CONVERTERWINGS MODEL A - Seen here during flight testing at Amityville, Long Island, New York March of 1956. This unique helicopter was intended to be the prototype for a line of much larger civil and military quad-rotor helicopters. The design featured two engines driving four rotors through a system of v belts. No tailrotor was needed and control was obtained by varying the thrust between rotors. Flown successfully many times in the mid-1950s, this helicopter proved the quad-rotor design and it was also the first four-rotor helicopter to demonstrate successful forward flight. Due to a lack of orders for commercial or military versions however, the project was terminated. Convertawings proposed a Model E that would have a maximum weight of 42,000 lb (19 t) with a payload of 10,900 lb (4.9 t) over 300 miles and at up to 173 mph (278 km/h). This aircraft is about the right size for the proposed SeaVax Scout UAV. But the SeaVax Scout would be electrically powered and charged in between flights from onboard solar and wind generated electricity - in true autobot fashion.
BEERLIFTERS COMPETITION - Hobby King RC store once again encouraged people to push the limits of what quadcopters and other multirotor remote control vehicles can do. They call it the beerlift and the goal is simple: build a multirotor craft capable of carrying the greatest amount of beer (or water, everything is measured by weight).
The competition is over, but the results were spectacular. The vehicle with the largest lift capacity – pictured above – was built by Olaf Frommann and carried 58.7 kilograms, or nearly 128 pounds to a hover a few feet off the ground. Last year the biggest lift was a mere 47 kg with an eight-rotor craft.
SKYSENSE, NOV 2014
SkySense is looking to play a part, developing a landing pad that doubles as a wireless charging station and promises yet another layer of automation.
V959 BATTLESHIP, QUADCOPTER
The V959 Quadcopter (by WL Toys) is another small helicopter that is ideal to be able to test the usefulness of carrying an extended range drone aircraft onboard the SeaNet fleet as advance spotters of plastic floating islands and in the extreme, to capture video footage of potential pirates, or even harry such boarding parties, deploying deterrents if necessary. PlanetSolar used a camera fitted to a kite to capture interesting pictures while aloft; the concept is not new, but is underused.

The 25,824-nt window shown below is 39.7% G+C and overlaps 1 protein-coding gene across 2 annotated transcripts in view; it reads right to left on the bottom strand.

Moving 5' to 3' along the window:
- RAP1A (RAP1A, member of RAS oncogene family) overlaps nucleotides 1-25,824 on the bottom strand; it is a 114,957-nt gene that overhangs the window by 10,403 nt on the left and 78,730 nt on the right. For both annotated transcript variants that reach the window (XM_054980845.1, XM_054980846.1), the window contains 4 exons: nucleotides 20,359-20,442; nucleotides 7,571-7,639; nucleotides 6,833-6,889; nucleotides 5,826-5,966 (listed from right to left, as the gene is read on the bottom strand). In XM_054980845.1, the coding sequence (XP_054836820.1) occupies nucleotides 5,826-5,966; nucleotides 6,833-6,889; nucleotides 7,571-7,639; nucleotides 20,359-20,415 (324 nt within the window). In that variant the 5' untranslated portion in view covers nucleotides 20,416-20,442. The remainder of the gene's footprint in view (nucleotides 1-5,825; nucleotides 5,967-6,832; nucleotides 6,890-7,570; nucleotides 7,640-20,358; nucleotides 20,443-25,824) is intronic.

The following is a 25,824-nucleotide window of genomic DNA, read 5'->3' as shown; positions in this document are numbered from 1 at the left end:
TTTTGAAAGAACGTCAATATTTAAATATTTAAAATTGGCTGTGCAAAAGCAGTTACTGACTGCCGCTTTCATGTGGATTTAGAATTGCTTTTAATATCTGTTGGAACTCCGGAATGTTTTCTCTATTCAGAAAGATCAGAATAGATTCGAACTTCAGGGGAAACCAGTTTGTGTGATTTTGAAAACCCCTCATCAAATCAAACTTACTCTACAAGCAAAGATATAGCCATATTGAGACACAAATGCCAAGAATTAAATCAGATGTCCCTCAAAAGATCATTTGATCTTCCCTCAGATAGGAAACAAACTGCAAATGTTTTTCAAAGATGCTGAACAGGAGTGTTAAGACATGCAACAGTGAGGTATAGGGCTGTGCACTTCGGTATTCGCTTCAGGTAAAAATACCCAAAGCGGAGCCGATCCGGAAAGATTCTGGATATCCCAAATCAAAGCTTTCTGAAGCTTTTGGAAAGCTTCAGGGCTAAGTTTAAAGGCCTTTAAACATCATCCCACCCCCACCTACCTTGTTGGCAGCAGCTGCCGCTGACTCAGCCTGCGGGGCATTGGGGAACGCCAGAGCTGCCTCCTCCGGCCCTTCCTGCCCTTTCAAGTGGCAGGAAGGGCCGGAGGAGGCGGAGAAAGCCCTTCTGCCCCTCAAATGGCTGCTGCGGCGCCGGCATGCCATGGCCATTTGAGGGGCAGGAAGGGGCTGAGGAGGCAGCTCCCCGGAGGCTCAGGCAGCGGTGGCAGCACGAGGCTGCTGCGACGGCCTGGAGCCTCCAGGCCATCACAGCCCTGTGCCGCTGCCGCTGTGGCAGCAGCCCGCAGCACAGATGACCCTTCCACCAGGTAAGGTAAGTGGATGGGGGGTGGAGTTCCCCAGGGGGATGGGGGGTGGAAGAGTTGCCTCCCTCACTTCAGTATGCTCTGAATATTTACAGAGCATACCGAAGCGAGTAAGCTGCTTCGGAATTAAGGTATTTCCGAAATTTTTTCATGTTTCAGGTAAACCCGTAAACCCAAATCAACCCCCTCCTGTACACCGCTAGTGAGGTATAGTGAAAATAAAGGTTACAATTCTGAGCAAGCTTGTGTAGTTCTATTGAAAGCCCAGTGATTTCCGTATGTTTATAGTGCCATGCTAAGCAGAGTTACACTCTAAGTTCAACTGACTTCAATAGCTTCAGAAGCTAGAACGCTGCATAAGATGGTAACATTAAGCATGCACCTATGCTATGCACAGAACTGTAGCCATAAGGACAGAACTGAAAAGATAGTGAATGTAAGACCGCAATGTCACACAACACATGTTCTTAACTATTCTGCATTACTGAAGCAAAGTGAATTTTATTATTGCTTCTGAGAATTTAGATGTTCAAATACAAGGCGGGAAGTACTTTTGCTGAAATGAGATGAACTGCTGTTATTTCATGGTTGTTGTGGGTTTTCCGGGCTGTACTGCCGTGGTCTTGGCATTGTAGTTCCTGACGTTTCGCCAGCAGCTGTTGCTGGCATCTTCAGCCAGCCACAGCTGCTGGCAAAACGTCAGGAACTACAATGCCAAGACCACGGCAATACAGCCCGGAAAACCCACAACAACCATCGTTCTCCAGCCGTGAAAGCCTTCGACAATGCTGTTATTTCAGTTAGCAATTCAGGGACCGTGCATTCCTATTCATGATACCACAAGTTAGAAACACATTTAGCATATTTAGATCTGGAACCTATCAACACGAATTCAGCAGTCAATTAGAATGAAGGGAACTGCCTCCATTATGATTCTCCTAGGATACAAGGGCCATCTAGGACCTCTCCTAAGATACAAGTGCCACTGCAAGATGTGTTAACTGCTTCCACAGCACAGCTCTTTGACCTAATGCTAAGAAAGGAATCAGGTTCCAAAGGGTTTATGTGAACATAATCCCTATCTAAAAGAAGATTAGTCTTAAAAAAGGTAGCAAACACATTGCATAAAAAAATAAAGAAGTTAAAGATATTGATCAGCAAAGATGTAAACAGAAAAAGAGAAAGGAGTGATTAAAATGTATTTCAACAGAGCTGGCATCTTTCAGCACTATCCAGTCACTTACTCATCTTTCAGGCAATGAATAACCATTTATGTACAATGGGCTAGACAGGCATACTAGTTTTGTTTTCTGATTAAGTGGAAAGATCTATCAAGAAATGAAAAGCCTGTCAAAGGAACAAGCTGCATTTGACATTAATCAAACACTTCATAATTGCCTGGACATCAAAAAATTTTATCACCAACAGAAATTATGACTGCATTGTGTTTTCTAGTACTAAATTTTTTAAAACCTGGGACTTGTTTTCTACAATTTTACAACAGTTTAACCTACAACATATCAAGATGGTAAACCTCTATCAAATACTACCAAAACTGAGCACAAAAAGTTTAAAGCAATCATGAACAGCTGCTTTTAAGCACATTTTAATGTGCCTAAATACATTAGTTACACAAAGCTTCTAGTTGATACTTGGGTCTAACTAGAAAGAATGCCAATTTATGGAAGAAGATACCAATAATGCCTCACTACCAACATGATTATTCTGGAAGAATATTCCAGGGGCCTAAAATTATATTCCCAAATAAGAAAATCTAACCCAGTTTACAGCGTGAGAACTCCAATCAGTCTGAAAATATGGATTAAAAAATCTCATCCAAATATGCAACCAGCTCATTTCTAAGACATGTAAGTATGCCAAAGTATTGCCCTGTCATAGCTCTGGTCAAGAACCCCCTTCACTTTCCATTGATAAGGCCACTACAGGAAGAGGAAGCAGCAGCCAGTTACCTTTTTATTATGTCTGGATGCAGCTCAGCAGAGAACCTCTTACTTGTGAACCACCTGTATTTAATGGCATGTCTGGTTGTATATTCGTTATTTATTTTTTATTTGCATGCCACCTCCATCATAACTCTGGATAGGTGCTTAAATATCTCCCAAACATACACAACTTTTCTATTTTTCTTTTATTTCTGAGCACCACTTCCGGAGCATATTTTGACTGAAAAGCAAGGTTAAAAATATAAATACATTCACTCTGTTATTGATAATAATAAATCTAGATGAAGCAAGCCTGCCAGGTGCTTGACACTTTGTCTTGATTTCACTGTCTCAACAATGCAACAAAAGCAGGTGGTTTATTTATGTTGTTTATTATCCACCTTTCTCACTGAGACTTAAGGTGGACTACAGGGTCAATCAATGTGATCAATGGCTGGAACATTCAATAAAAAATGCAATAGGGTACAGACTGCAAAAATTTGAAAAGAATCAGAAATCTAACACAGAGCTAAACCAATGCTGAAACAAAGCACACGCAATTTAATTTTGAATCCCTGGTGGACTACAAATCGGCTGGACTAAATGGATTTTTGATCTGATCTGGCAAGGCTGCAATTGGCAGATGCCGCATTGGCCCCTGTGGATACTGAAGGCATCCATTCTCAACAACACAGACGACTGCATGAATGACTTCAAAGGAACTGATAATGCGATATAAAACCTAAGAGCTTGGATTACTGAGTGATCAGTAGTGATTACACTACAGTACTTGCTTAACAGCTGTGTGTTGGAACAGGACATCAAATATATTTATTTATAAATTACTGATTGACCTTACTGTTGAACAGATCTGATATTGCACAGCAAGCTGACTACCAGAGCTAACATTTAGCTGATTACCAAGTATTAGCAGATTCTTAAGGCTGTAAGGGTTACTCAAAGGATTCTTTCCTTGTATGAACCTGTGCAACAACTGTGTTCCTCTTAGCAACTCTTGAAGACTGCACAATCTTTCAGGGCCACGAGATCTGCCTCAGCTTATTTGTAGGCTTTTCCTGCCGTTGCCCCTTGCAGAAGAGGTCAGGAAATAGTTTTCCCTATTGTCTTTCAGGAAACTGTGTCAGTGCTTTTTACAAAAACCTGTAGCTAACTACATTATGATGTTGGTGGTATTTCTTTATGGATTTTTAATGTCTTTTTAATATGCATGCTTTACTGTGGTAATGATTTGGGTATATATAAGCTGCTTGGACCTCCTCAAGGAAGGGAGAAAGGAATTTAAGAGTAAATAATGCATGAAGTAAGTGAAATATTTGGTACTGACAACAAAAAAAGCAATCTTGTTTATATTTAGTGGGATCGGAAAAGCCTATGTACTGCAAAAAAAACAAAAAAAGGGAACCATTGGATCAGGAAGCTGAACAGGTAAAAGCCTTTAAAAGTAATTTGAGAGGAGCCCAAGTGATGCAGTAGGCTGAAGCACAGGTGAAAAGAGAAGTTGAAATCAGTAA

The V959 weighs in at approximately 97 grams with the stock 500 mah battery and slightly over 98 grams with a more powerful turnigy 600 mah power source (NE106118 600 mAh 1S 35-70c). This includes the camera, landing gear and microSD card – in other words, ready to fly!
CAMERA ACTION - The ability to take videos with a stock camera is probably the single biggest reason
for choosing this quad for test purposes. The camera along with it’s mount and microSD card
weigh about 10 grams, which is quite a bit lighter than the famous Keychain cams.
The camera slides into place from the rear of the aircraft and is removed in a similar fashion. The lens is hinged so that it can point anywhere from about straight (level) with the quadcopter to 45 degrees down, a feature which also provides an advantage over the Keychain Cams. The V959 Camera is powered by the quadcopter battery and the included 2G microSD card should hold about 18 minutes
of footage. A USB stick included in the package will transfer the (.avi) video files to your computer.
The camera can take still pics or videos.
The 'V959' drone also comes with a very basic quality camera, but this is just a feasibility study. It takes decent enough pictures to demonstrate the concept, but by comparison mobile phone cameras offer superior picture quality. The camera can be activated via the controller, but it offers very little in the way of control or feedback, such as may be needed for fleet observations during plastic patrols. This drone can be made to return to the flight deck of the Enterprise 1 by itself using off the shelf hobby equipment. Many RC model aircraft have this feature to prevent total loss of control, when, for example, a model flies out of radio range.
V959 Quadcopter Model Specifications and package: Overall Diameter 23.5cm, Height 9cm, Weight 82.9grams, 4-Ch 2.4G Remote controller, 100% assembled V959 w/ Spy Camera, Battery Charger + 3.7V 500mAh Li-Po Battery, Instruction Manual and 4 X extra rotor blades.
While the above RC sets take care of the UAVs, the Focus radio set above takes care of the SeaVax when in drone mode. For this we need a true 8 channel digital proportional RC set with six stick controls, two on a mixer. This crystal locked set cost under £100 with servos, only possible by making a hybrid from two sets. This combination rig has four stick levers and so allows us to perform some neat tricks. In combination with the 2.4 G UAV sets, it's ideal for putting this model of the robot ocean cleaner through its paces in remote control mode. We will though be looking to increase our radio power for multi-user displays - as in road shows.
Our love affair with plastic is choking the oceans. Once people know about it, they want to stop it. But how? The next question is who? Obviously, if any of the researchers involved so far had come up with a solution, they would have sorted it years ago. We are a practical think-tank fresh to the issue and without a budget. We hope to be able to collaborate with other marine organisations that are funded for this work, or who have funds to investigate viable projects. You cannot donate to us directly on this site, but we hope to identify partner sites shortly where you can support a project much like that proposed herein, or better still, our own practical experiments. Volunteer APPRENTICE careers.